Modi-flying India!

Bengaluru Show: Aero India 2017 - Day 1 By R. Chandrakanth
Prime Minister Narendra Modi at the Aero India 2015 Air Show

With a massive electoral mandate, Narendra Modi was sworn-in as the Prime Minister on May 26, 2014. Coming to power on a development plank, the Bharatiya Janata Partyled National Democratic Alliance (NDA) stepped on the gas, accelerating the pace of economic and social reforms, creating an ecosystem for economic development, and infusing enormous investor-confidence. This has pervaded almost all the verticals. Aerospace and defence have taken centre-stage in the transformation process of the nation, thanks primarily to the Prime Minister Modi who has been aggressive in pushing ahead the reforms process, the decision-making process and also the acquisition methods. He has been single-minded and determined to catapult the country into a major economic power in which defence and aerospace are going to be pillars.

One of the first major defence acquisition decisions that Modi took in the very first year of his term was ‘disruptive’ in nature. While the previous UPA government was dragging its feet on the ‘Mother of all Deals’ — to purchase 126 medium multi-role combat aircraft (MMRCA), the Prime Minister while on a visit to France made a surprise announcement to buy 36 Rafale fighter jets from France in a flyaway condition at a cost of $8.8 billion. The first of the Rafales is expected by September 2019 and all jet fighters will be at the disposal of the Indian Air Force within six years. It took 16 years for an Indian Government to fulfil the commitment of the Indian Air Force which has a much higher requirement of combat aircraft, if it needs to scale up its squadron strength.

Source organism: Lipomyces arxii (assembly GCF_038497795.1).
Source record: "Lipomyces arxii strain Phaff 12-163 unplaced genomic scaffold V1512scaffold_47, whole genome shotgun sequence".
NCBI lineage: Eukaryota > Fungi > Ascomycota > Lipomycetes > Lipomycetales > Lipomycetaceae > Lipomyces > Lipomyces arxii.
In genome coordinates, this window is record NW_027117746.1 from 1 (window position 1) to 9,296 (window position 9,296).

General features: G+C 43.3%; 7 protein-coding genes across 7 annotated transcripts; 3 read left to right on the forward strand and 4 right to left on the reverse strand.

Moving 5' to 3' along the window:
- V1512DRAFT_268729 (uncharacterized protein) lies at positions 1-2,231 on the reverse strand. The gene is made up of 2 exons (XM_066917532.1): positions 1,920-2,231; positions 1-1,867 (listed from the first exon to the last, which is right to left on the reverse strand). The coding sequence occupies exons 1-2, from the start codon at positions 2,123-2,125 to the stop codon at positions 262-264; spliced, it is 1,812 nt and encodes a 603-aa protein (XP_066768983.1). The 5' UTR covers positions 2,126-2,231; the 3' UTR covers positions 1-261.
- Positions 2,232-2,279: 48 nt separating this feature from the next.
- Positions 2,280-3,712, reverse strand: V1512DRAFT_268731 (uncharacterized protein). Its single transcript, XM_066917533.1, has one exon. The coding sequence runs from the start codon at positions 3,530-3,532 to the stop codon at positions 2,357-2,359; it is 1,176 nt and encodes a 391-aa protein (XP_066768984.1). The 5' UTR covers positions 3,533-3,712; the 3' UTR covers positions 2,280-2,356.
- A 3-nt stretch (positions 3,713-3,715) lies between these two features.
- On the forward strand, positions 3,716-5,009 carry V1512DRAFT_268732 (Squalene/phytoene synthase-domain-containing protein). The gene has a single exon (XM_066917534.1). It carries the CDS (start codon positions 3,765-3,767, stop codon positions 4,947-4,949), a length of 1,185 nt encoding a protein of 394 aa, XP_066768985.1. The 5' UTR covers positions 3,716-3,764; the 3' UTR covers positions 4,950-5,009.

That was the beginning of firm decision-making. Importantly, along with acquisition, the Modi government realised that unless reforms were in place, nothing much would change. At regular intervals, the government is coming up with policy changes in aerospace and defence sectors, the positive impact of which will be felt in the short and medium term.

Here are some of the highpoints in aerospace and defence in the almost three years of Prime Minister Narendra Modi governance:

In 2014-15


  • Foreign equity cap in defence was raised from 26 to 49 per cent; 74 per cent in case of technology transfer.
  • On September 25, 2014, Modi’s topmost initiative — ‘Make in India’ was launched to encourage national and multinational companies to manufacture in India to cater to the world market.


  • Announcement of draft National Civil Aviation Policy to create a vibrant sector.

In 2015-16


  • 36 Rafale jets: On April 10, 2015, Modi on a visit to France announces purchase of 36 Rafale fighter jets, as the decision on the MMRCA deal was getting protracted (later it was scrapped).
  • Record 56 defence manufacturing permits: To accelerate domestic defence industry growth, the government accorded 56 permits to private sector entities, which was more than the 47 licences its predecessor UPA had granted in the preceding three years.
  • 145 BAE’s M777 ultra-light howitzers: The Defence Acquisition Council approved purchase of 145 BAE’s M777 ultra-light howitzers at a cost of 2,900 crore.
  • Akash Weapon System: Indigenously developed supersonic short range surface-to-air missile, inducted into the Indian Army on May 5, 2015.
  • Apache helicopters: In September, a contract was signed for procurement of AH-64E Apache attack helicopters with deliveries expected from July 2019.
  • Chinook CH-47F helicopters: Contract signed for procurement of Chinook CH-47F (I) heavy-lift helicopters.